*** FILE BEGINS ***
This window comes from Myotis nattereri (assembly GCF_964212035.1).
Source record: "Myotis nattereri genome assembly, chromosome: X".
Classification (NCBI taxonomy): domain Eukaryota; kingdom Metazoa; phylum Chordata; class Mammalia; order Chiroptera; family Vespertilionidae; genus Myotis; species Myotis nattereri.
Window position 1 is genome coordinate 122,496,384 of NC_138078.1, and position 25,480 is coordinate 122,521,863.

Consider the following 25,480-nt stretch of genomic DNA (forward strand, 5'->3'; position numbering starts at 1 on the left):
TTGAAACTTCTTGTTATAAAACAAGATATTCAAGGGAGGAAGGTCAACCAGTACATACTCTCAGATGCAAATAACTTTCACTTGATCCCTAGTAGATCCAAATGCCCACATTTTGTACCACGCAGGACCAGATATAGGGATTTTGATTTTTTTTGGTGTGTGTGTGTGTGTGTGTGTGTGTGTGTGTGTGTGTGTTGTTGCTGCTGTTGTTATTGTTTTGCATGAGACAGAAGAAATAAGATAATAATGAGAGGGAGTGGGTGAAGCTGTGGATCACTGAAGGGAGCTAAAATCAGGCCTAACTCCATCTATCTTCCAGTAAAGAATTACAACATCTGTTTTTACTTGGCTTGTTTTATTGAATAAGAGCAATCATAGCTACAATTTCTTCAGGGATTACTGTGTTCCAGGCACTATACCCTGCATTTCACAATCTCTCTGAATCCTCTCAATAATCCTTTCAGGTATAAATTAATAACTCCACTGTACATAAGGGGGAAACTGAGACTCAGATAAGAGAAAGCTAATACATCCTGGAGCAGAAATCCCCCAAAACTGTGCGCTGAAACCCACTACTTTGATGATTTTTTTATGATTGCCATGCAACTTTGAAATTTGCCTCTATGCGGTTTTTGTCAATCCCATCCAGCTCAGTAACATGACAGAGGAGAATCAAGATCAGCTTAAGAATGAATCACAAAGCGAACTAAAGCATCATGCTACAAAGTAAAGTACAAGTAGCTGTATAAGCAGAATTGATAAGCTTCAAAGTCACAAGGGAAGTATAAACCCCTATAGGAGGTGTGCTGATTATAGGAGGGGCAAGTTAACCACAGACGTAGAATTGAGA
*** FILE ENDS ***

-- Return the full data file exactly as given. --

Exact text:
This window comes from Myotis nattereri (assembly GCF_964212035.1).
Source record: "Myotis nattereri genome assembly, chromosome: X".
Classification (NCBI taxonomy): domain Eukaryota; kingdom Metazoa; phylum Chordata; class Mammalia; order Chiroptera; family Vespertilionidae; genus Myotis; species Myotis nattereri.
Window position 1 is genome coordinate 122,496,384 of NC_138078.1, and position 25,480 is coordinate 122,521,863.

Consider the following 25,480-nt stretch of genomic DNA (forward strand, 5'->3'; position numbering starts at 1 on the left):
TTGAAACTTCTTGTTATAAAACAAGATATTCAAGGGAGGAAGGTCAACCAGTACATACTCTCAGATGCAAATAACTTTCACTTGATCCCTAGTAGATCCAAATGCCCACATTTTGTACCACGCAGGACCAGATATAGGGATTTTGATTTTTTTTGGTGTGTGTGTGTGTGTGTGTGTGTGTGTGTGTGTGTGTGTTGTTGCTGCTGTTGTTATTGTTTTGCATGAGACAGAAGAAATAAGATAATAATGAGAGGGAGTGGGTGAAGCTGTGGATCACTGAAGGGAGCTAAAATCAGGCCTAACTCCATCTATCTTCCAGTAAAGAATTACAACATCTGTTTTTACTTGGCTTGTTTTATTGAATAAGAGCAATCATAGCTACAATTTCTTCAGGGATTACTGTGTTCCAGGCACTATACCCTGCATTTCACAATCTCTCTGAATCCTCTCAATAATCCTTTCAGGTATAAATTAATAACTCCACTGTACATAAGGGGGAAACTGAGACTCAGATAAGAGAAAGCTAATACATCCTGGAGCAGAAATCCCCCAAAACTGTGCGCTGAAACCCACTACTTTGATGATTTTTTTATGATTGCCATGCAACTTTGAAATTTGCCTCTATGCGGTTTTTGTCAATCCCATCCAGCTCAGTAACATGACAGAGGAGAATCAAGATCAGCTTAAGAATGAATCACAAAGCGAACTAAAGCATCATGCTACAAAGTAAAGTACAAGTAGCTGTATAAGCAGAATTGATAAGCTTCAAAGTCACAAGGGAAGTATAAACCCCTATAGGAGGTGTGCTGATTATAGGAGGGGCAAGTTAACCACAGACGTAGAATTGAGA